Still reeling from the terror that hit Israel last week, Jewish activists reacted with strong, and sometimes mixed, emotions to the news that Palestine Liberation Organization Chairman Yasser Arafat would share the Nobel Peace Prize with Israel’s Prime Minister Yitzhak Rabin and Foreign Minister Shimon Peres.
Although some in the organized Jewish community praised the awards, many said they were troubled by the Nobel committee’s decision to honor Arafat.
Many Jewish leaders labeled it premature, while others felt Arafat simply did not deserve it. A minority of organizations praised the committee for its selection.
Ironically, last Friday’s announcement in Oslo came just hours before 19-year-old Cpl. Nachshon Waxman, the Israeli soldier kidnapped by Hamas terrorists, was murdered during an explosive attempt to rescue him. One of his Israeli rescuers, Nir Poraz, and three Hamas terrorists also were killed during the failed rescue mission.
Immediately after the announcement, committee member Kare Kristiansen resigned in protest, as he had threatened to do.
Kristiansen, a conservative, pro-Israel former Norwegian government minister, said he did not object to Rabin and Peres receiving the award. But he called Arafat a former terrorist who is "tainted by violence and bloodshed."
The three leaders will share the $950,000 prize, which will be presented, along with gold medals and diplomas, at a Dec. 10 ceremony in Oslo.
In Israel, reaction was muted because of the events surrounding Waxman’s kidnapping.
In a statement read by a spokesman, Rabin congratulated his co-winners. However, he warned Arafat that the PLO faced a key test and that violence against Israel has to stop.
"If there will not be security, there will also not be peace," Rabin said. "Today the Palestinians face the moment of truth. If they do not defeat the enemies of peace, the enemies of peace will defeat them."
Foreign Minister Peres’ surprise inclusion in the award was met with shouts of happiness at his office.
Early reports of the impending award did not mention Peres, who was credited with much of the legwork that led to the signing of the Israeli-PLO peace accord in September 1993.
However, Peres himself was more restrained. He told reporters that fundamentalists had tried to "kidnap peace and destroy it."
Arafat, speaking during a visit to Egypt, said, "The prize is not for me. It is for my people who suffered a lot, people who have been able to achieve the peace of the brave."
Members of the opposition called on Rabin and Peres to boycott the prize because it also had been awarded to Arafat.
"The fact that the prize is given to the person who invented international terrorism," said Likud Party leader Benjamin Netanyahu, "turns the prize into a farce."
In the United States meanwhile, a minority of Jewish leaders supported the Nobel committee’s decision. Abraham Foxman, national director of the Anti-Defamation League, said Arafat had "earned the award."
"The Nobel Peace Prize does not award sainthood, it awards an act or a series of acts," Foxman said.
Americans for Peace Now’s executive director, Gary Rubin, said the prize is appropriate in "clearly marking a major step that deserves a major award."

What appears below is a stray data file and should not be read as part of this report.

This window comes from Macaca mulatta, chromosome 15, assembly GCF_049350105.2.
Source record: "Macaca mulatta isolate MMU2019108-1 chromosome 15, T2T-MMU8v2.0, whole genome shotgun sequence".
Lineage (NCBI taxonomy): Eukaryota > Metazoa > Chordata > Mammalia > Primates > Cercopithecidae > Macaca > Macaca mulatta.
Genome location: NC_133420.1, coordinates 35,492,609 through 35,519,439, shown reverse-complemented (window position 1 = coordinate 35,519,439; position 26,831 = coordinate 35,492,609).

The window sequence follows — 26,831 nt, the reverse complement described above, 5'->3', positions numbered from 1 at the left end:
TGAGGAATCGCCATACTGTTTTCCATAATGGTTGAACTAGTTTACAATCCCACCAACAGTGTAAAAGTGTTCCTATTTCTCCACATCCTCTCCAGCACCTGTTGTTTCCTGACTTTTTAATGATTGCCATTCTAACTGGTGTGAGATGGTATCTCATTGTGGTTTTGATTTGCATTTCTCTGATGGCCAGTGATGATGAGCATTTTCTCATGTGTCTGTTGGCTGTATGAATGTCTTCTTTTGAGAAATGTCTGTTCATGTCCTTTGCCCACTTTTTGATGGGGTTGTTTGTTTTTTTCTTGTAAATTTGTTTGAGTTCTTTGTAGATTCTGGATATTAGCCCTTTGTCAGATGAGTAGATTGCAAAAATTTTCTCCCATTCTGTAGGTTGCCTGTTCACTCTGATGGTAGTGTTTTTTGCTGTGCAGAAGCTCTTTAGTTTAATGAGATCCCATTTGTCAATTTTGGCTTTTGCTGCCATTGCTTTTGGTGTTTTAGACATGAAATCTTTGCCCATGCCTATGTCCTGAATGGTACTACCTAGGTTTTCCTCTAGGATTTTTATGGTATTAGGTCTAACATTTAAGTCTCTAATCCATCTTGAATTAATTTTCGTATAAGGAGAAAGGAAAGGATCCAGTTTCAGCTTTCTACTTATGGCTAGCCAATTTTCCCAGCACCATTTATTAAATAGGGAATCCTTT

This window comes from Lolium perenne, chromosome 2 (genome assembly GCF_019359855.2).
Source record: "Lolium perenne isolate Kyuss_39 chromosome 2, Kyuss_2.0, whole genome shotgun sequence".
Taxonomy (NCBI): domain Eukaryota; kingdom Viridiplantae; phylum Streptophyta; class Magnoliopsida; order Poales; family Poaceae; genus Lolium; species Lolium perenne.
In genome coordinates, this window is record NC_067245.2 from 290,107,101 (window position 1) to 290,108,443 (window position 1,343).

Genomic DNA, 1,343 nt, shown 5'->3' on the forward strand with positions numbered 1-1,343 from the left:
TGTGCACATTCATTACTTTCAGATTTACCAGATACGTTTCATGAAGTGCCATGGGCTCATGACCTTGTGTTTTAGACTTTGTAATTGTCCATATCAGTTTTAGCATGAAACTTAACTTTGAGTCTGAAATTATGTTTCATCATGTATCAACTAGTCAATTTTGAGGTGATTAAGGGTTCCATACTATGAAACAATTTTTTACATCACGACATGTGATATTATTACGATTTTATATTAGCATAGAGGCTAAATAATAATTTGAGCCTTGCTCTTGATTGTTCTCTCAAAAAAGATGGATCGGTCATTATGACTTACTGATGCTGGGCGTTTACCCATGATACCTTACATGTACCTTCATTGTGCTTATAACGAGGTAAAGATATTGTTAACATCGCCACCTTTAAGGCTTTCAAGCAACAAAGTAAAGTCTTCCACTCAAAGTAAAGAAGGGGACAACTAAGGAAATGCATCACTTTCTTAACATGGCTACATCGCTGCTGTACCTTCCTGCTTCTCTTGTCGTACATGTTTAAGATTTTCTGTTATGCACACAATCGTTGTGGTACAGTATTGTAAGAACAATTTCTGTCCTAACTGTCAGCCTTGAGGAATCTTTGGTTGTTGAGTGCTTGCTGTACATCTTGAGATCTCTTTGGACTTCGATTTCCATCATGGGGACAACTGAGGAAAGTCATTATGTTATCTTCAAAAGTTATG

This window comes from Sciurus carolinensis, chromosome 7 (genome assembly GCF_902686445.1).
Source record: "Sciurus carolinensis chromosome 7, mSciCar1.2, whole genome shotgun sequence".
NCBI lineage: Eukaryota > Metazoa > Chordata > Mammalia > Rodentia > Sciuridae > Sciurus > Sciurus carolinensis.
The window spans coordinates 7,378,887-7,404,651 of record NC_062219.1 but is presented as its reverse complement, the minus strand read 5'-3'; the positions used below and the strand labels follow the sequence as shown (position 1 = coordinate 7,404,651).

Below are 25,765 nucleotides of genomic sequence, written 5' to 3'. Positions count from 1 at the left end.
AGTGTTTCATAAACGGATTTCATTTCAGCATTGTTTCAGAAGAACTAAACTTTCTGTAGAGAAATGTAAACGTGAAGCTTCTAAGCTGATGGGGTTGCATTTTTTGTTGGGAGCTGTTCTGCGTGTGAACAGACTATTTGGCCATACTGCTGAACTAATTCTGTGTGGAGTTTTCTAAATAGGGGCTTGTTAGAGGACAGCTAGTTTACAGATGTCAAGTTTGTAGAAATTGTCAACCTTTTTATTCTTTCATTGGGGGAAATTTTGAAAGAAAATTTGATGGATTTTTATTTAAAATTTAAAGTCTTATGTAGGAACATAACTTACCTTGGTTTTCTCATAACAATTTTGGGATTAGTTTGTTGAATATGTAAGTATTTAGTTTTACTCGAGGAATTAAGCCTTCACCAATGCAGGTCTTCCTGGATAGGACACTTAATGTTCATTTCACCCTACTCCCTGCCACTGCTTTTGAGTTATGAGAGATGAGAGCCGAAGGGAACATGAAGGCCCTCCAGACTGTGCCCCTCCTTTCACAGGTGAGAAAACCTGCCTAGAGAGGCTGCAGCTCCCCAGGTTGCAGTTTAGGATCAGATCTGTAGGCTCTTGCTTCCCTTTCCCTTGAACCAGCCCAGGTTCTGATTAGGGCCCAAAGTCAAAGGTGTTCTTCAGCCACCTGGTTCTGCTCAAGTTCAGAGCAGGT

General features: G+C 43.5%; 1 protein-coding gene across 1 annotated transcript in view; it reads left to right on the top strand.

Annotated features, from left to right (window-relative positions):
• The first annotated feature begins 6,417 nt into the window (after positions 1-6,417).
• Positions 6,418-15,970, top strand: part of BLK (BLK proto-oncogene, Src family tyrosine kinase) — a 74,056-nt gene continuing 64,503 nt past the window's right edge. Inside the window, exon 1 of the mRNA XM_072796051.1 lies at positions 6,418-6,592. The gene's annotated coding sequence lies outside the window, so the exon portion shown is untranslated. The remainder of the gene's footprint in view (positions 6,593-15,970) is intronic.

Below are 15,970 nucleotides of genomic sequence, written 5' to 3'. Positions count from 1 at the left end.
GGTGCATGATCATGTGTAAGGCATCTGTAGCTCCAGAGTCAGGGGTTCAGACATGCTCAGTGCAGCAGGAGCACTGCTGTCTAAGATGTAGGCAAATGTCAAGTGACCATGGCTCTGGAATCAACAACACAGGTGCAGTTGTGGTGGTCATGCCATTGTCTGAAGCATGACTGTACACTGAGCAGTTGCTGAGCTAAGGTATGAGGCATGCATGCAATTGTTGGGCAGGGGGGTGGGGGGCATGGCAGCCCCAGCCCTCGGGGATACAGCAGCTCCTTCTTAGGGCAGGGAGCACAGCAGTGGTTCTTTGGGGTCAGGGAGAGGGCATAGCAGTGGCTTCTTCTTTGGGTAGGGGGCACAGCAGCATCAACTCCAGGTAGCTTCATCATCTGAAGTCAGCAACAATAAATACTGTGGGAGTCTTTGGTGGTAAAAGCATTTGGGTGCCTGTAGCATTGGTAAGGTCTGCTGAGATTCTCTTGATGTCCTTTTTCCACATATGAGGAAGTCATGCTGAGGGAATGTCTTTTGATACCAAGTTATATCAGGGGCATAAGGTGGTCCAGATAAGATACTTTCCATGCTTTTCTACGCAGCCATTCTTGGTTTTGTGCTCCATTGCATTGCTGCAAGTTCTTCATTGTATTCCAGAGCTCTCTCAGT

‘AN AWARD DELIVERED IN THE MIDDLE OF THE PLAY’
Noting that "we are seeing an award being delivered in the middle of the play, and not at the final curtain," Rubin said, "It is a legitimate recognition of three leaders who reversed 100 years of warfare between two peoples."
However, other Jewish leaders traditionally supportive of Arafat’s peace initiatives privately expressed concern that the award is premature, and questioned whether Arafat has shown enough resolve to combat terrorism and lead his people to democracy.
Others were more outspoken in their opposition. At the United Nations in New York, U.S. Rep. Charles Schumer (D-N.Y.) joined representatives from the Simon Wiesenthal Center and Lisa Klinghoffer, whose father was killed aboard the Achille Lauro by PLO terrorists, to protest the award.
Schumer accused the Nobel committee of "jumping the gun."
"The Nobel prize committee should have considered Arafat’s past, present and future," Schumer said. "His past has been abhorrent, his present is at best incomplete, and his future is unknown. Therefore he fails all three tests."
Morton Klein, president of the Zionist Organization of America, called the award "repugnant and revolting."
"Arafat has shown that he has not reformed himself of his brutal past," said Klein, who has spearheaded efforts to track PLO compliance with the peace accords and regularly publishes a list of violations. "This award was given prematurely."
Herbert Zweibon, chairman of Americans for a Safe Israel, said the Nobel committee had belittled the peace prize by awarding it to Arafat.
"The peace prize is no longer a symbol of peace, but a testimony that terrorism pays," he said.
Joining the fray, the Orthodox Union urged Rabin and Peres to refuse the award because of the "offensive addition of Yasser Arafat."
The Archive of the Jewish Telegraphic Agency includes articles published from 1923 to 2008. Archive stories reflect the journalistic standards and practices of the time they were published.